I've got so many pictures from this day to share with you. I've tried my best to put it into words (which is so hard) so I hope my pictures will fill in the blanks.
Today was a long day! We were up around 7, and served a breakfast of ham & cheese sandwiches (with ketchup), and fruit. We boarded the bus and headed into the capital city of Santo Domingo.
Crossing the bridge into the Barrio Simon Bollivar
Its hard to really put this all into words at this point...
Fenced in school yard at La Salle
We started out with a visit to one of the schools in an area called Simon Bollivar, the school is called La Salle a square building that has a courtyard in the center. The entrance to the courtyard had steel bars, again not something we see in North America, and there was a person sitting there monitoring the comings and goings. At the school we were taken to the computer lab where we met several Dominicans who were able to overcome their poor upbringing and are now university students on their way to becoming Doctors, Tourism directors (Tourism is a University program in the D.R, one of their major industries). Also one of the teachers at the La Salle school and he talked to us about the school.
Teacher from La Salle
Students at La Salle
At this point we were given very strict instructions for the next part of our day, which was going down into the Slum of Simon Bollivar. This is a 2Km square area with 70,00 people living there! We were instructed to leave our bags behind and told to take off any jewellery we were wearing, only two people were allowed to bring cameras down into the slum (myself and our male chaperon). We were to move quickly , two by tow, photographers at the back. As we moved there would be our Dominican guides in front, behind, and in between (there was at least 5 this day). It became very obvious, that in the Dominican people with money or better means live on top of the hill, the people who don't, because shit truly goes downhill as we literally went down into the Slum towards the river.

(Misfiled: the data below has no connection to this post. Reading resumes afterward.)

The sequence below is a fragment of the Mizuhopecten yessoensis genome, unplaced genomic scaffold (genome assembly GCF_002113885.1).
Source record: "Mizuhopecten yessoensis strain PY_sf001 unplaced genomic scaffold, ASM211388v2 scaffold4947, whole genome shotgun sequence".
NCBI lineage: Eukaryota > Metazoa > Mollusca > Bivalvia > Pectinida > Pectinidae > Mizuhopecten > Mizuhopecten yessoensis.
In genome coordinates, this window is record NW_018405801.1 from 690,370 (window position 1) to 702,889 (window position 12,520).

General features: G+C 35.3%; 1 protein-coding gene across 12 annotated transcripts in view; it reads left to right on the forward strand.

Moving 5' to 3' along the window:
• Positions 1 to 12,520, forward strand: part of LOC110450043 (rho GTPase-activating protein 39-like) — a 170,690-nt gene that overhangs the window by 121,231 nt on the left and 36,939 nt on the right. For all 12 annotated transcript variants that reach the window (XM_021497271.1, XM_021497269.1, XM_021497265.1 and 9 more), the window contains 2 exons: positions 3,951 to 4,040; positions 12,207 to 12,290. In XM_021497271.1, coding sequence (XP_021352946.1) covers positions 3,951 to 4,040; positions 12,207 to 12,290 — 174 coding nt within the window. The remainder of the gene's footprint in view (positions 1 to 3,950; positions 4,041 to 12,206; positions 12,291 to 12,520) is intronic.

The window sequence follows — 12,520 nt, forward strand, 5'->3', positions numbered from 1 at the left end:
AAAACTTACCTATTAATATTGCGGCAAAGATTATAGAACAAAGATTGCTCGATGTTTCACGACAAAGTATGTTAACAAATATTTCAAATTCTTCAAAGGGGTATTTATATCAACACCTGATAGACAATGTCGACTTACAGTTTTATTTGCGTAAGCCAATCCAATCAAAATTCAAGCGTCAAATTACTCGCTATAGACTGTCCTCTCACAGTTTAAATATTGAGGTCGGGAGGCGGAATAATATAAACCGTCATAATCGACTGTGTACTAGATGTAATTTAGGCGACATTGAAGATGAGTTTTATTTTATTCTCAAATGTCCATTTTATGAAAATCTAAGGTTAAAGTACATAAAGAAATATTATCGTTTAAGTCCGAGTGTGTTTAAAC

Our first stop along our trek was at a tiny one room school called San Pedro which was built and supported by one of the other schools in the board I work for. We had the pleasure of delivering a special suitcase from their sponsor school (they had been there a few weeks before us). Inside the suitcase was a big envelope for each of the young children at the school. Each envelope contained a portrait of the child (that had been taken during the last school's visit), a letter and a treat. It was wonderful to see their excitement and joy at receiving framed photos of themselves. We didn't stay too long as they wanted to get us through the slum in the morning.
Robert unpacking the kid's packages
The next stop in Simon Bollivar was a basic clinic for the residents. Here they could get basic first aid (stitches), vaccinations, basic dental work. It was a small building with a main room, small dispensary, dentist room, exam room, and tiny lab.